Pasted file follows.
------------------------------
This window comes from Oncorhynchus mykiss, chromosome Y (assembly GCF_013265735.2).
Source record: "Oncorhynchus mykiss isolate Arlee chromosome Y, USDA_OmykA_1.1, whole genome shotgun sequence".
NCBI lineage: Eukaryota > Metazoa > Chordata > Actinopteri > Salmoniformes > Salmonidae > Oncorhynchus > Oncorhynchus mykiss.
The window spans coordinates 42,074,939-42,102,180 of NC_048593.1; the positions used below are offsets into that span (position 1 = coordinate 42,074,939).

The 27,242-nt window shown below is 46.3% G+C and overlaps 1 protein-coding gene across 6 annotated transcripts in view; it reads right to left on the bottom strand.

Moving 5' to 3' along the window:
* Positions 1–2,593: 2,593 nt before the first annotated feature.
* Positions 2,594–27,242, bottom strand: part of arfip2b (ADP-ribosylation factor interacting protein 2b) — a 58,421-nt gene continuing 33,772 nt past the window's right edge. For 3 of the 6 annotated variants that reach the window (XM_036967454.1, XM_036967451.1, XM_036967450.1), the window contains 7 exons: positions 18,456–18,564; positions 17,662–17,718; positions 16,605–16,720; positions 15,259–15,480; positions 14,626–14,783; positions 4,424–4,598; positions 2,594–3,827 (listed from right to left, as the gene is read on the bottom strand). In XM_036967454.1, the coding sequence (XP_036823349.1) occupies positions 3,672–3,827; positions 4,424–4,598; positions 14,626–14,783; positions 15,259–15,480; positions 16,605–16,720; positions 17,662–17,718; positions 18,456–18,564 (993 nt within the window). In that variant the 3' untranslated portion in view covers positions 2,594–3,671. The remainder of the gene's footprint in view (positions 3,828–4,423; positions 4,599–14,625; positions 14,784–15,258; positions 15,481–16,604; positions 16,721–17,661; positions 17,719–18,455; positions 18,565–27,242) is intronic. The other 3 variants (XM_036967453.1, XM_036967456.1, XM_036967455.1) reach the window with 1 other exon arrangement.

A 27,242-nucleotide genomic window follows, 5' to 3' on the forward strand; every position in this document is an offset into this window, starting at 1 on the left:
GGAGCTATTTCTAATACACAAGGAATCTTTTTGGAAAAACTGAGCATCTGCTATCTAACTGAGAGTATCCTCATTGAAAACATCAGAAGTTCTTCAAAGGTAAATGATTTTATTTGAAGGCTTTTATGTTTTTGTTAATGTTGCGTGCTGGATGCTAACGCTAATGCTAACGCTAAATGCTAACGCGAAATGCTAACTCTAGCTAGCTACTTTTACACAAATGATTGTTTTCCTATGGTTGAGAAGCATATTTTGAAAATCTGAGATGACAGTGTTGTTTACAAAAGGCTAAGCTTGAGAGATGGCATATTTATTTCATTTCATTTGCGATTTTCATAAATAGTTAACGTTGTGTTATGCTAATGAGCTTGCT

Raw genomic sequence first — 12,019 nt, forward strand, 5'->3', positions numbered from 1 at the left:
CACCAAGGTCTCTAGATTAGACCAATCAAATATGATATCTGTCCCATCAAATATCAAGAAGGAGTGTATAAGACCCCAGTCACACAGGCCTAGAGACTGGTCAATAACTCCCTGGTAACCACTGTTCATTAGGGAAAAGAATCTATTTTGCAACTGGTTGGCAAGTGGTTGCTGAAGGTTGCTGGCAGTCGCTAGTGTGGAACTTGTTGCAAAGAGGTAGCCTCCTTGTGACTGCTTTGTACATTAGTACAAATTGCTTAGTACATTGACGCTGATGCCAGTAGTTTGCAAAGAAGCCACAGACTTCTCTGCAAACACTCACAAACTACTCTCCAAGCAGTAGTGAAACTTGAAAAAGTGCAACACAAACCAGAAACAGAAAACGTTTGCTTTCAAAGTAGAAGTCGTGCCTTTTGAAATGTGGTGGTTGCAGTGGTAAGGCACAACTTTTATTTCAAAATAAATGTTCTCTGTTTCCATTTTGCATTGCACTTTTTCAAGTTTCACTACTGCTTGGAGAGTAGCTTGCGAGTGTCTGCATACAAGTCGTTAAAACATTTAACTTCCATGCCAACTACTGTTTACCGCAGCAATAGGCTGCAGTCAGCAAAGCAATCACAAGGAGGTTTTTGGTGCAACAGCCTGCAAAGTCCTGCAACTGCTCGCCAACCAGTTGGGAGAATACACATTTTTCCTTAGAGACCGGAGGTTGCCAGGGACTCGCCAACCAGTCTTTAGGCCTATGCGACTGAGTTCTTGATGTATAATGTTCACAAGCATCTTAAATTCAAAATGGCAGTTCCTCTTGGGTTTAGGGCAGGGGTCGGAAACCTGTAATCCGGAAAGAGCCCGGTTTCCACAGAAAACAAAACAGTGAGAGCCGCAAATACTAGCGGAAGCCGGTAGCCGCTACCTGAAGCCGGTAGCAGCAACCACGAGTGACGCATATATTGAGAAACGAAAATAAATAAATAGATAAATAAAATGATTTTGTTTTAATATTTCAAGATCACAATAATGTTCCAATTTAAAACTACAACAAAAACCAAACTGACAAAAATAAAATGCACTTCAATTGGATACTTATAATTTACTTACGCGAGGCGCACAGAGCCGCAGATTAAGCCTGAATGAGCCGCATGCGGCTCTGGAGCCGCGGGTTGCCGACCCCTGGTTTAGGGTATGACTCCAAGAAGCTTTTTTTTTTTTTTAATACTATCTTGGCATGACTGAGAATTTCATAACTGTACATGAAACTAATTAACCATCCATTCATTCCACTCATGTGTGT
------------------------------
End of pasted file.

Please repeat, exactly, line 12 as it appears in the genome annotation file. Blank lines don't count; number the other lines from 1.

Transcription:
CACCAAGGTCTCTAGATTAGACCAATCAAATATGATATCTGTCCCATCAAATATCAAGAAGGAGTGTATAAGACCCCAGTCACACAGGCCTAGAGACTGGTCAATAACTCCCTGGTAACCACTGTTCATTAGGGAAAAGAATCTATTTTGCAACTGGTTGGCAAGTGGTTGCTGAAGGTTGCTGGCAGTCGCTAGTGTGGAACTTGTTGCAAAGAGGTAGCCTCCTTGTGACTGCTTTGTACATTAGTACAAATTGCTTAGTACATTGACGCTGATGCCAGTAGTTTGCAAAGAAGCCACAGACTTCTCTGCAAACACTCACAAACTACTCTCCAAGCAGTAGTGAAACTTGAAAAAGTGCAACACAAACCAGAAACAGAAAACGTTTGCTTTCAAAGTAGAAGTCGTGCCTTTTGAAATGTGGTGGTTGCAGTGGTAAGGCACAACTTTTATTTCAAAATAAATGTTCTCTGTTTCCATTTTGCATTGCACTTTTTCAAGTTTCACTACTGCTTGGAGAGTAGCTTGCGAGTGTCTGCATACAAGTCGTTAAAACATTTAACTTCCATGCCAACTACTGTTTACCGCAGCAATAGGCTGCAGTCAGCAAAGCAATCACAAGGAGGTTTTTGGTGCAACAGCCTGCAAAGTCCTGCAACTGCTCGCCAACCAGTTGGGAGAATACACATTTTTCCTTAGAGACCGGAGGTTGCCAGGGACTCGCCAACCAGTCTTTAGGCCTATGCGACTGAGTTCTTGATGTATAATGTTCACAAGCATCTTAAATTCAAAATGGCAGTTCCTCTTGGGTTTAGGGCAGGGGTCGGAAACCTGTAATCCGGAAAGAGCCCGGTTTCCACAGAAAACAAAACAGTGAGAGCCGCAAATACTAGCGGAAGCCGGTAGCCGCTACCTGAAGCCGGTAGCAGCAACCACGAGTGACGCATATATTGAGAAACGAAAATAAATAAATAGATAAATAAAATGATTTTGTTTTAATATTTCAAGATCACAATAATGTTCCAATTTAAAACTACAACAAAAACCAAACTGACAAAAATAAAATGCACTTCAATTGGATACTTATAATTTACTTACGCGAGGCGCACAGAGCCGCAGATTAAGCCTGAATGAGCCGCATGCGGCTCTGGAGCCGCGGGTTGCCGACCCCTGGTTTAGGGTATGACTCCAAGAAGCTTTTTTTTTTTTTTAATACTATCTTGGCATGACTGAGAATTTCATAACTGTACATGAAACTAATTAACCATCCATTCATTCCACTCATGTGTGT